The numbers are scary.
During the first two weeks of May, 324 people filed personal bankruptcies in Buffalo. Collectively, they asked the court to excuse them from $18.2 million in debts, including $6.2 million in credit-card debts.
If those numbers are typical -- and court officials believe they are -- bankruptcy filers in Buffalo could be excused from up to $473 million in debts this year, including $134 million from credit cards alone. And Buffalo, which serves eight local counties, is just one of 93 bankruptcy courts throughout the country.
Nationwide, Americans charged $1 trillion on credit cards in 1996. This year, they will use bankruptcy to blow off billions of dollars in credit-card debts.
Somebody pays for all this: You.
Those who pay their bills wind up paying off the debts for those who don't. How much does it cost?
Kenneth Crone, senior vice president of the Visa USA credit-card company, estimates consumers absorbed more than $30 billion in bankruptcy-related costs in 1996.
"When somebody files a bankruptcy, his debt doesn't just disappear in the sky. It has to be absorbed somehow," said Stanton Warren, an economics professor at Niagara University. "One way or another, it generally gets passed on to consumers."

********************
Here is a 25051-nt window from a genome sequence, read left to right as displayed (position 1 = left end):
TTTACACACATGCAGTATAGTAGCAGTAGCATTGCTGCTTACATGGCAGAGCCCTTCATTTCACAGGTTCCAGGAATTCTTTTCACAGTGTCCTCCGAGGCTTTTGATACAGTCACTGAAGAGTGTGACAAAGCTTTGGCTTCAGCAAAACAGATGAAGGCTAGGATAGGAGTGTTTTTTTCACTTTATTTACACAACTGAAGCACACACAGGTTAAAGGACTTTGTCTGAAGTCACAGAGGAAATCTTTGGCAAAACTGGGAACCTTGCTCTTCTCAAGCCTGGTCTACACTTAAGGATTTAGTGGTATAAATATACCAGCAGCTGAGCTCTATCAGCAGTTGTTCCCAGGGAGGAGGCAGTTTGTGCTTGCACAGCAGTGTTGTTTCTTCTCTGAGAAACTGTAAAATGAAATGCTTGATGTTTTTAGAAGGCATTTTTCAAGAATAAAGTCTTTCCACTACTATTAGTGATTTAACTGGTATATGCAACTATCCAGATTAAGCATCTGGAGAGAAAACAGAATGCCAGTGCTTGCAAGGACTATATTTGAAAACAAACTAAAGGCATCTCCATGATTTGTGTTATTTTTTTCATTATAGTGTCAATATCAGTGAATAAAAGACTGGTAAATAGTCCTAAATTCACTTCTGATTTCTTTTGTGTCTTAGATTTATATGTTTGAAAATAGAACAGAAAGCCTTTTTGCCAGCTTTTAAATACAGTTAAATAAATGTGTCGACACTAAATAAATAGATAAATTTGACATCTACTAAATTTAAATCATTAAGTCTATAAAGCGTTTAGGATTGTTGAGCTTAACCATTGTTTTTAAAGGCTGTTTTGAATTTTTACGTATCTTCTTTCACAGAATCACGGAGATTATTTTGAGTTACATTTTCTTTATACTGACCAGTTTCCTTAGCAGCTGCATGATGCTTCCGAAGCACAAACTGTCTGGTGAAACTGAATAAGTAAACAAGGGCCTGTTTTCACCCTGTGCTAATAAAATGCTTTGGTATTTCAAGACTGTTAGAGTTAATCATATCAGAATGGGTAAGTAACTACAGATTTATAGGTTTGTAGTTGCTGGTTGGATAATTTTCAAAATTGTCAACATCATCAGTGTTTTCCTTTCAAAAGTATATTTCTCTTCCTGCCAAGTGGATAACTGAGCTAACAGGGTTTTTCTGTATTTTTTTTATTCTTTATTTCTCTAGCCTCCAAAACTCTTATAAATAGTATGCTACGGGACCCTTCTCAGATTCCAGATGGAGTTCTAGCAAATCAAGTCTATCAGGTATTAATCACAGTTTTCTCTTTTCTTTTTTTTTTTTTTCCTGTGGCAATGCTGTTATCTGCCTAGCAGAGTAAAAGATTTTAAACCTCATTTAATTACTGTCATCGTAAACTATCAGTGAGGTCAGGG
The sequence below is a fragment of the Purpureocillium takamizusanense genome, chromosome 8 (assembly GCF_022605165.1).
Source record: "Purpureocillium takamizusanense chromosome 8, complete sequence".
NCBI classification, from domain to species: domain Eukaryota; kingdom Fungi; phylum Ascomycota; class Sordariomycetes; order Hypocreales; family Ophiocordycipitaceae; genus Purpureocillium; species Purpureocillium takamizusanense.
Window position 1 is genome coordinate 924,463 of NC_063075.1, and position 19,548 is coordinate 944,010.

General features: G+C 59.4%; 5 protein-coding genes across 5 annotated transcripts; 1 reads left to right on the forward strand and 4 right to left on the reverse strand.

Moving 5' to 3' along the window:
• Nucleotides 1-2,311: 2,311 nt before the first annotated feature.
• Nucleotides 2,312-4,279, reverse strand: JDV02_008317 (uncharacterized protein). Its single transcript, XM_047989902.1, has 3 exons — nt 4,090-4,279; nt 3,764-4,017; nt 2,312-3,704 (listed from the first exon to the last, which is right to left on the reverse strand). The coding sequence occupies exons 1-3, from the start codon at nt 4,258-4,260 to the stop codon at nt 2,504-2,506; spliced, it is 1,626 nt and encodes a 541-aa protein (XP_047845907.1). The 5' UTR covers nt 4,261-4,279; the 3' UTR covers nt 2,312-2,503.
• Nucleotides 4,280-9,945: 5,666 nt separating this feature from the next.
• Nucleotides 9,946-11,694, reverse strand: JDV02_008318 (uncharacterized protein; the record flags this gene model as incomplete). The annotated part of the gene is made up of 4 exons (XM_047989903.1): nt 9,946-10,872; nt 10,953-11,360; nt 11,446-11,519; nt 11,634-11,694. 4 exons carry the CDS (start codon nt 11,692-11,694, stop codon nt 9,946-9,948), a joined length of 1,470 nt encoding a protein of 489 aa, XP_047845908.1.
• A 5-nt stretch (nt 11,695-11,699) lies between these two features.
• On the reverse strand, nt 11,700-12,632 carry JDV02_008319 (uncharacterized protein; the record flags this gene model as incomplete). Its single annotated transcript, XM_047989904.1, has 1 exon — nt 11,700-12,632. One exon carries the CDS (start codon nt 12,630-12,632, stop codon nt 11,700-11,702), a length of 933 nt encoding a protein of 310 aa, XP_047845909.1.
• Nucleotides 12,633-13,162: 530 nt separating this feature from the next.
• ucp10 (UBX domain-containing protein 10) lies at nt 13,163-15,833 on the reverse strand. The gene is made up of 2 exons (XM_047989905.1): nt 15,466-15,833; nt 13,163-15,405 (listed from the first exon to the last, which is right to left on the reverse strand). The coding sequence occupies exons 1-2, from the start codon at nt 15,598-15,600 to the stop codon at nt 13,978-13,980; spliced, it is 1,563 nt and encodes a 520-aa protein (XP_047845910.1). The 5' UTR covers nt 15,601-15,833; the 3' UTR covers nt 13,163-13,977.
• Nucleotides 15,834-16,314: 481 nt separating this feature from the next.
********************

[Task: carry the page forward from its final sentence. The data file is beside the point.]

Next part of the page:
Some of the ways the debts are absorbed:
Department store chains and other businesses that lose big money from customers who go bankrupt sometimes have to raise prices on their products. Some companies have even been forced to go out of business themselves -- putting their employees out of work -- because of their customers' bankruptcies.
Banks have raised credit-card interest rates to extreme levels, some
times close to 20 percent. The large number of consumer delinquencies and bankruptcies is one of the main rationales for this increase.
When banks' profits are cut by credit-card delinquencies, it also can show up in higher mortgage interest rates, or lower interest rates on savings accounts.
"In some cases, a bank might lay off its work force and provide less service to their customers because the delinquencies cut into their profits," Warren said. "One thing that you can be pretty sure of is that the top bank executives are not going to sit around and say, 'We lost some money on some credit cards, so let's all take pay cuts.' "